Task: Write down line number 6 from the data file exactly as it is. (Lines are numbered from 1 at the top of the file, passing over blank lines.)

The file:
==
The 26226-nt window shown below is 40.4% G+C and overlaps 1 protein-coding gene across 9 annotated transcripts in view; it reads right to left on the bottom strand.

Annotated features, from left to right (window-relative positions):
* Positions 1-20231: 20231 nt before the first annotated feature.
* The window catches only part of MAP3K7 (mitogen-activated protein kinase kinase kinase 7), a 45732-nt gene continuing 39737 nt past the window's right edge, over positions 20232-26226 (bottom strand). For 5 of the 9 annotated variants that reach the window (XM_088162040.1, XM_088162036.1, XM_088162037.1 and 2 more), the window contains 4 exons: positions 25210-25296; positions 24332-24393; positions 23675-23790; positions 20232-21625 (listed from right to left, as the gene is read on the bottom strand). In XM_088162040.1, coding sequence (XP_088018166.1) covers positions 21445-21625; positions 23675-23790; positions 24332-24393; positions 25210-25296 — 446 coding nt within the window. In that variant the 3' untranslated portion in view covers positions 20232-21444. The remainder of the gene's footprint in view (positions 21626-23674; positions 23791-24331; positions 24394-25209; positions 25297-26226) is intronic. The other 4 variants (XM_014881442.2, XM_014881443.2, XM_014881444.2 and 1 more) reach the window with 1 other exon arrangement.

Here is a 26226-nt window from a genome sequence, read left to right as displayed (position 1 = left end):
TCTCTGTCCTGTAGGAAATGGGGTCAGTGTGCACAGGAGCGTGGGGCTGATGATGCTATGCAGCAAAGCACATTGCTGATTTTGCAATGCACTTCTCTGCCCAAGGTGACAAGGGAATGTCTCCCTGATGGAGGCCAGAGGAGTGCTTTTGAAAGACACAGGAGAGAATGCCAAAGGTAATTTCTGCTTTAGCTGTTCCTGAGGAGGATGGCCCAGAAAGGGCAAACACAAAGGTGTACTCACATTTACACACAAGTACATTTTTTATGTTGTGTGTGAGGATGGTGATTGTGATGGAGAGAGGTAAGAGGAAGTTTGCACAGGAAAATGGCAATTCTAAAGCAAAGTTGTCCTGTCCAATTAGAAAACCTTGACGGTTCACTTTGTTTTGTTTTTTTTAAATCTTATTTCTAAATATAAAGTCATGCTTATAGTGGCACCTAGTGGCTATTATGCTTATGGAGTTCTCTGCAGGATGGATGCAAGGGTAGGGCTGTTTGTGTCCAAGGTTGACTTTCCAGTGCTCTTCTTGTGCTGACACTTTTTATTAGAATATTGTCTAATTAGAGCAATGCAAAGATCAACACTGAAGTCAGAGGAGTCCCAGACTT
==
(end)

TCTCTGTCCTGTAGGAAATGGGGTCAGTGTGCACAGGAGCGTGGGGCTGATGATGCTATGCAGCAAAGCACATTGCTGATTTTGCAATGCACTTCTCTGCCCAAGGTGACAAGGGAATGTCTCCCTGATGGAGGCCAGAGGAGTGCTTTTGAAAGACACAGGAGAGAATGCCAAAGGTAATTTCTGCTTTAGCTGTTCCTGAGGAGGATGGCCCAGAAAGGGCAAACACAAAGGTGTACTCACATTTACACACAAGTACATTTTTTATGTTGTGTGTGAGGATGGTGATTGTGATGGAGAGAGGTAAGAGGAAGTTTGCACAGGAAAATGGCAATTCTAAAGCAAAGTTGTCCTGTCCAATTAGAAAACCTTGACGGTTCACTTTGTTTTGTTTTTTTTAAATCTTATTTCTAAATATAAAGTCATGCTTATAGTGGCACCTAGTGGCTATTATGCTTATGGAGTTCTCTGCAGGATGGATGCAAGGGTAGGGCTGTTTGTGTCCAAGGTTGACTTTCCAGTGCTCTTCTTGTGCTGACACTTTTTATTAGAATATTGTCTAATTAGAGCAATGCAAAGATCAACACTGAAGTCAGAGGAGTCCCAGACTT